US Export Controls to be Revised

It was about a year ago that I reported that Firefox had obtained a “No Violation” letter from the US government, allowing it to continue distributing source code that included cryptographic routines without risking prosecution for violating US technology export controls.  In that post, I discussed some of the sometimes perverse consequences of the controls, particularly the International Traffic in Arms Regulations [ITAR], and alluded to the somewhat confused, and confusing, state of the rules.

So I was glad to see, in an article in the “Law and Disorder” blog at Ars Technica, that the White House has announced a new initiative to reform the export control regime, following on a review of the existing system ordered last August by President Obama.

The review determined that the current export control system is overly complicated, contains too many redundancies, and, in trying to protect too much, diminishes our ability to focus our efforts on the most critical national security priorities:

The existing system is anything but nimble, being based on  two different, uncoordinated control lists administered by three different Cabinet departments: Defense, Commerce, and State.  Enforcement of the regulations is similarly scattered across several agencies.  The result is that virtually identical products may be treated differently, depending on what they are called.  Quoting from the White House announcement:

Examples include brake pads for the M1A1 tank. These brake pads are virtually identical to brake pads for fire trucks but the tank brake pads require a license to be exported to any country around the world, while the fire truck brake pads can be exported to virtually all countries without a license. Still, under our current system, we devote the same resources to protecting the brake pad as we do to protecting the M1A1 tank itself.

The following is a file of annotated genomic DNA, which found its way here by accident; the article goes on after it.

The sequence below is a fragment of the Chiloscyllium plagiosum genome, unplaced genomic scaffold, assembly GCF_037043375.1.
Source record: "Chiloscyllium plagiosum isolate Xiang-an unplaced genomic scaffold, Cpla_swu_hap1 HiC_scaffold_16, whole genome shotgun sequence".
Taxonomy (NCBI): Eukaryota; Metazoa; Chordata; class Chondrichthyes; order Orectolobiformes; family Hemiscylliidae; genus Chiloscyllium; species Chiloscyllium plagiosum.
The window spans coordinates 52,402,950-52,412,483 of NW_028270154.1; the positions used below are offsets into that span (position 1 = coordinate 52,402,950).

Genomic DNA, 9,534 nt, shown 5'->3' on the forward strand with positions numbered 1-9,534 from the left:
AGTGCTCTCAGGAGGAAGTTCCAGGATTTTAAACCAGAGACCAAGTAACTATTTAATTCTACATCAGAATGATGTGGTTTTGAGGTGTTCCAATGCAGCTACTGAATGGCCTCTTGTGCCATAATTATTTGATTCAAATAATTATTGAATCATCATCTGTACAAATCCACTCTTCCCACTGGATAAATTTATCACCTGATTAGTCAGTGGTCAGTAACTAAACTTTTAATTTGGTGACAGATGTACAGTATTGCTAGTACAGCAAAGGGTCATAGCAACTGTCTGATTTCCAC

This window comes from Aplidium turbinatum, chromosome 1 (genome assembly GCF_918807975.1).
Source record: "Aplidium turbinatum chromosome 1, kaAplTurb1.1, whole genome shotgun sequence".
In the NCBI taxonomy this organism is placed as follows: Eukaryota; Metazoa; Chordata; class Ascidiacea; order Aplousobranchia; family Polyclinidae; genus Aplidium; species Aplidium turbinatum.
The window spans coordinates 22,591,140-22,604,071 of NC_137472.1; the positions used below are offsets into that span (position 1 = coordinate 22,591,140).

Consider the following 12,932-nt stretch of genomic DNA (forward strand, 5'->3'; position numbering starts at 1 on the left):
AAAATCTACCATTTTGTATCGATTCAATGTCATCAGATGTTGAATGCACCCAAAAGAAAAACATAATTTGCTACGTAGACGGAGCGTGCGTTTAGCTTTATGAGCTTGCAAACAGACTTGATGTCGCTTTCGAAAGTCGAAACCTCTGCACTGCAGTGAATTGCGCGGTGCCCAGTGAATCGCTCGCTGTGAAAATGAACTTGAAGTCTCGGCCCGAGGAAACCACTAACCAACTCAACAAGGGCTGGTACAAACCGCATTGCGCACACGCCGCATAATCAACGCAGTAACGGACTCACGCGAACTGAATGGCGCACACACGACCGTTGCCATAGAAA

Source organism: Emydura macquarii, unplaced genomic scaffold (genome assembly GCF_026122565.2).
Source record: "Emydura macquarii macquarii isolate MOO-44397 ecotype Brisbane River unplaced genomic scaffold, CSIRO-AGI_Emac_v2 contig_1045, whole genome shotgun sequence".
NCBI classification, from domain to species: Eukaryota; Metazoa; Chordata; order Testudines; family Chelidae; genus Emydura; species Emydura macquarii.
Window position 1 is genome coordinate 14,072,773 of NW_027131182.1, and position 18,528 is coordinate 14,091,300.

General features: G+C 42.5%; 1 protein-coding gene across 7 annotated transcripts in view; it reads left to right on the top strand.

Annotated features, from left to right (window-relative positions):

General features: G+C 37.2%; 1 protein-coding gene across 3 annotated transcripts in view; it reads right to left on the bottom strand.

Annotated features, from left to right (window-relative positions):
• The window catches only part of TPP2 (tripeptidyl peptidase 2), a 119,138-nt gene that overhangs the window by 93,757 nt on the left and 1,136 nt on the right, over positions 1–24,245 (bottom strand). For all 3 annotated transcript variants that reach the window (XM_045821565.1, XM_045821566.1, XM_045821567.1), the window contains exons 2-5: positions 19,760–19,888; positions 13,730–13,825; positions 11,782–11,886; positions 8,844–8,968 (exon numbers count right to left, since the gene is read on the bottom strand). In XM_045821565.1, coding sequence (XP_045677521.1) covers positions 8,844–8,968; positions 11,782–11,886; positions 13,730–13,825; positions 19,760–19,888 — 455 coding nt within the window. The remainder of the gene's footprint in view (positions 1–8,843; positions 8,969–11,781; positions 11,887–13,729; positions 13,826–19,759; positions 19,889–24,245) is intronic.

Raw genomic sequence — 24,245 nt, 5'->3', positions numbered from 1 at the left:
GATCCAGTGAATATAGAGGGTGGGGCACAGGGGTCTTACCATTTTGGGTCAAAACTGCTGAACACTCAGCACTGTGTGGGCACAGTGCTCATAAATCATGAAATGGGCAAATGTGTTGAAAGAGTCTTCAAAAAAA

This really is ridiculous; it is very hard to believe that there could be any especially sensitive technology involved in tank brake pads, even if they were not the same as those used for fire trucks.

The new initiative will not produce a single list of controlled items, at least at first, but the two revised lists will be constructed using the same categories, in a manner that will facilitate moving to a single list sometime in the future.  The new lists will have three levels of control:

  • Items of critical military or intelligence value, available almost exclusively from the US; or weapons o mass destruction.
  • Items of significant military or intelligence value, available almost exclusively from US allies or partners.
  • Items of significant military or intelligence value that are broadly available.

The idea is that items in the top level will almost always require an export license.  Items in the second level may be exported to allies or partners under generalized authorizations.  Items in the third level will probably not be restricted, except for the enforcement of specific sanctions programs (e.g., to Iran).

The preliminary results are encouraging: it appears that about one-third of the items on the existing lists might be freed of controls, and only a relatively few items would fall in the top, most restricted category. If this revision is carried out effectively, it should be a big help to US technology exporters, and might even increase our security, by focusing attention on what’s really important.

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